Weather, you fickle lady….
This is a picture from a fellow UAF physics grad student this morning (http://lwpetersen.com/2013/09/20/another-pretty-morning/):
Next is a picture I took of the Geophysical Institute from my car before leaving for the airport (5pm):
I was trying to capture the fact that there were actually large fat snowflakes floating through the air. Say what?!? 😉 As always though, Fairbanks weather continues to behave strangely and the airspace over the airport <7 miles away was nice with rays of sunlight.
We worked on slow flight and power off stalls in the 150 today.
Slow flight: technically, I think I should be going slower – haha. It was an intro-day so it’s okay. Restudy the techniques to avoid overbanking before my next lesson.
Power off stalls: not nearly as terrifying as they’re hyped up to be. I actually can’t wait to try it a few more times.
I did most of the work for the landing. It felt a little rough when we actually touched down, but that’s why I’m convinced it was my own handiwork. ATC put us down right behind another Cessna taking off (it just passed the hold short line when we were ~a third? of the way down final – maybe the margins were bigger but it was definitely not a comfortable moment for me – I spent yesterday looking at pictures of accidents where one plane overtook another; definitely not a confidence building exercise).
Radio work: I feel much better about my work – happiness! Instructor was surprised that I did a lot of the script “like a pro”. Me too.
Things to work on:
- Use the rudder when turning, climbing, descending, etc when necessary! I really don’t and this instructor compensates for me when he really shouldn’t. I need to feel the uncoordination for myself to really learn. Or just have the verbal reminder.
- Today I did try some rudder on takeoff and it was way too much.
- Ask instructor to allow me to do my own taxi work.
- I think these issues come back to the ‘choosing a primary instructor’ issue. We’ll call CFI1 the person I fly with the most (the one doing the most ‘mothering’). CFI2 is the one I’ve only flown with once -but is the one who made me do both things mentioned above. I’m scheduled again for CFI1 for the next lesson, but I really want CFI2. I really need/want to come out and say something – but I’m pretty timid/nonconfrontational (unless you’ve done something I deem morally wrong. Then I’ll bite your head off). Anyways, I’m still feeling too ‘chicken’ and am hoping it’ll get better by itself. Ugg. Okay fine. Next lesson, I’m saying something. Sorry that you the reader need to deal with these innermost thoughts.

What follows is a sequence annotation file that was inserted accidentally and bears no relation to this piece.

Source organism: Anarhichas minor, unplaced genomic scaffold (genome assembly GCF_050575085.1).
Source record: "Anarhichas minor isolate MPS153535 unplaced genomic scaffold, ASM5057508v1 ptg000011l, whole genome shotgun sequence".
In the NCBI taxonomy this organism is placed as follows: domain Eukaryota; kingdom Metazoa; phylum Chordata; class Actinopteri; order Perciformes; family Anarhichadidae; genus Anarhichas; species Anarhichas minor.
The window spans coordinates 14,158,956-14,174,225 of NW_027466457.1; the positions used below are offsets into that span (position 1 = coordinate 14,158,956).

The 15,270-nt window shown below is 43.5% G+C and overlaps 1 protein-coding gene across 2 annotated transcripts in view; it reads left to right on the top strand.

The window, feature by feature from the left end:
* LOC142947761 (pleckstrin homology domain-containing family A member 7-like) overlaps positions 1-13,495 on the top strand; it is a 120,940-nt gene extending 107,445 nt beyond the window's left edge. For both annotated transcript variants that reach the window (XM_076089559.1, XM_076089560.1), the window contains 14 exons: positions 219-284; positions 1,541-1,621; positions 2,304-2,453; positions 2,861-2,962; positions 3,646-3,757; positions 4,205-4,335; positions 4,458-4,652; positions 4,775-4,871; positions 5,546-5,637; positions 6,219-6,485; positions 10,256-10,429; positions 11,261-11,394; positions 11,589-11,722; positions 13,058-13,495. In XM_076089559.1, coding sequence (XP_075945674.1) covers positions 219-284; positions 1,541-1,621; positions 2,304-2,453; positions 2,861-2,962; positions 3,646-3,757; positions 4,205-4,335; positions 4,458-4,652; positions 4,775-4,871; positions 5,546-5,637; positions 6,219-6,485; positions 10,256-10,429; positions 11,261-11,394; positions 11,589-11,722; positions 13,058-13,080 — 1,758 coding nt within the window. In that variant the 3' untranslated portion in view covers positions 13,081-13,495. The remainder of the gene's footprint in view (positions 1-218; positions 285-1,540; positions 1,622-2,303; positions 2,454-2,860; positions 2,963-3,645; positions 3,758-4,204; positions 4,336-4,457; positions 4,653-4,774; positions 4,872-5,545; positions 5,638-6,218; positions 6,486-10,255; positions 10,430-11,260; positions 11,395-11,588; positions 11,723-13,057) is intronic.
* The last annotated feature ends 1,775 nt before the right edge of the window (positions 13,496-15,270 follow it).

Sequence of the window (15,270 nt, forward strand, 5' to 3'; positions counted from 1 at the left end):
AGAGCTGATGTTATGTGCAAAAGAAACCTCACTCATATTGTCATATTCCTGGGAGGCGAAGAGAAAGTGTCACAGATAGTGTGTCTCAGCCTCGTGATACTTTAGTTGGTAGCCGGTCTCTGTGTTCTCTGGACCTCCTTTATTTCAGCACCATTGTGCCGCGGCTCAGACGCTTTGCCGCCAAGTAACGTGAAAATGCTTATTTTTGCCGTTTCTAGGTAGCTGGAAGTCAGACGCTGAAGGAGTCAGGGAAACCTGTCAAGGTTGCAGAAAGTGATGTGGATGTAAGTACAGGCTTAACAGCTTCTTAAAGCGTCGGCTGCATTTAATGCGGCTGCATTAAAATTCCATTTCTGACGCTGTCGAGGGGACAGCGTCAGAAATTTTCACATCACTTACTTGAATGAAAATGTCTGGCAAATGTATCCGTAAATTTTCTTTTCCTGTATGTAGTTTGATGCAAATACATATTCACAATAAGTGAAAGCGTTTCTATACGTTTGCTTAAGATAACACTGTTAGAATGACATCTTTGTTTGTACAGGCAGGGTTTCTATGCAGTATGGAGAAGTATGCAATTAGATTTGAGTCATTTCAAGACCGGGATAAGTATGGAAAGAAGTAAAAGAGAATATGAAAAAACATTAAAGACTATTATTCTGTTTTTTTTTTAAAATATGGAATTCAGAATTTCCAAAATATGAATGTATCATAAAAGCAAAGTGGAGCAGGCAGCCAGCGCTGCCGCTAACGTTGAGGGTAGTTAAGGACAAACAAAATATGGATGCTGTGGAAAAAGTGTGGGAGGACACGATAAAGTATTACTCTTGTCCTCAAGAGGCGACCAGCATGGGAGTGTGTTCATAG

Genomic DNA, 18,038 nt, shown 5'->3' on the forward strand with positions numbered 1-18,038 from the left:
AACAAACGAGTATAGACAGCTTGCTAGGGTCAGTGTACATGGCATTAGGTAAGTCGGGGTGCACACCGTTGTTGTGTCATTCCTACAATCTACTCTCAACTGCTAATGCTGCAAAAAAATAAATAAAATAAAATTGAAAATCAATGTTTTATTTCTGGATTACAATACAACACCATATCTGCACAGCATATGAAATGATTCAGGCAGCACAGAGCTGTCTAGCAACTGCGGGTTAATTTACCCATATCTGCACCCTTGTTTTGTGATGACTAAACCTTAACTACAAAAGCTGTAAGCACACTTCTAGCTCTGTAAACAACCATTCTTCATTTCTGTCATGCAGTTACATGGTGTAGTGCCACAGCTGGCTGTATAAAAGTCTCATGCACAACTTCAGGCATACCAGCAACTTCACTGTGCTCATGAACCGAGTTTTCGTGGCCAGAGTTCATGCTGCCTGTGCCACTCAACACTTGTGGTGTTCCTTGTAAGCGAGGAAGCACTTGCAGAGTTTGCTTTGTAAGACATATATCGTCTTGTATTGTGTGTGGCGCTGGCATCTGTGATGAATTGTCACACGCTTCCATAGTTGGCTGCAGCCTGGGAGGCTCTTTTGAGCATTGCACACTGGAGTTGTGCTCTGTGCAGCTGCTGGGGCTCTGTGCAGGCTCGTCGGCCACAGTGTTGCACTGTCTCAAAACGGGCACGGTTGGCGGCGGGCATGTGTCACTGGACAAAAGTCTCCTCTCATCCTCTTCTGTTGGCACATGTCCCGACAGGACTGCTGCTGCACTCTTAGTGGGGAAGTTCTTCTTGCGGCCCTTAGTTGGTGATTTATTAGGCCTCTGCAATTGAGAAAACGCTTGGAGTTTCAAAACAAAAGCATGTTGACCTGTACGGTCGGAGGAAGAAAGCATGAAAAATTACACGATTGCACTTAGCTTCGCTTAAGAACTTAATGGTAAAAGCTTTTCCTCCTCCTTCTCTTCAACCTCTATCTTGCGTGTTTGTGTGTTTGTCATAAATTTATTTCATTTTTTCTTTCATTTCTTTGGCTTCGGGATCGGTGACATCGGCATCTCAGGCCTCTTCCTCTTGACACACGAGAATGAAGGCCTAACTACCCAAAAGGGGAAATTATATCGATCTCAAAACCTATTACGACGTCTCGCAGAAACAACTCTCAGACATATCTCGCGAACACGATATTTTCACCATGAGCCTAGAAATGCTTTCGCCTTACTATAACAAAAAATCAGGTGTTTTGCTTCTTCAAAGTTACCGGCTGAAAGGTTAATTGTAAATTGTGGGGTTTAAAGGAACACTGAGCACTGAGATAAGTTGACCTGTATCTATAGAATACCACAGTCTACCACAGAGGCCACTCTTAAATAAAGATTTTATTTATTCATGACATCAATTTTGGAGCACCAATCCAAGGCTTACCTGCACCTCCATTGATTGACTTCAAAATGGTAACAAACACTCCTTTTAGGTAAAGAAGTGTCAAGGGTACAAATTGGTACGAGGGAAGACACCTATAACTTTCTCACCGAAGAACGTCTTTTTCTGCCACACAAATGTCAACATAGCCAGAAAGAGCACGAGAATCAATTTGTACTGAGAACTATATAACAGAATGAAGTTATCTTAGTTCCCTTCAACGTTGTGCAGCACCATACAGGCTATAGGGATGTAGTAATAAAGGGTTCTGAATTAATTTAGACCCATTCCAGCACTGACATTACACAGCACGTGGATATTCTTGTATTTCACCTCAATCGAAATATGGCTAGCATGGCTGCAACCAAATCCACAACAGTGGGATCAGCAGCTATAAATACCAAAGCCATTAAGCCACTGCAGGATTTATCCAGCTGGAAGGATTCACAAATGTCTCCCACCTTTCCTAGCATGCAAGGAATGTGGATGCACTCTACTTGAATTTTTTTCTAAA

- My angle of attack is consistently too high after takeoff. I want ~7degrees? Anyways, I know it is off by my sight picture, but I never get around to fixing it until the instructor says something.
- Using radio or talking to instructor during level flight: if distracted, I tend to start turning -lately the banks have become more dramatic. Aggravating, embarrassing.
- Ask to push the plane myself into the parking spot.
- I still need to be spoonfed words to FAI approach when inbound for landing. I am doing pretty well with FAI ground, FAI tower, FAI departure because I can take the time to mentally say everything I need to before I actually open my mouth. And the radio script to them is pretty much static. Unfortunately, we are always changing altitude&location when contacting FAI approach. I can’t keep wasting time rehearsing every single word because then all my numbers are wrong by the time I actually say them. Need to work on having the confidence to parrot the instructor faster. And learning to judge my distance from reference landmarks. ie: ’10 miles from Murphy Dome’…..I drove there once, but I honestly have no idea where it is in relation to the city.
Sometimes I really wish I knew someone who started flight school at the same time as me. Most of my friends still seem excited to hear me talk about my flying worries and experiences (yes! haven’t bored them to tears yet), but a fellow pilot who isn’t way further ahead than me would be nice.
I totally appreciate the experienced pilots who share their stories though!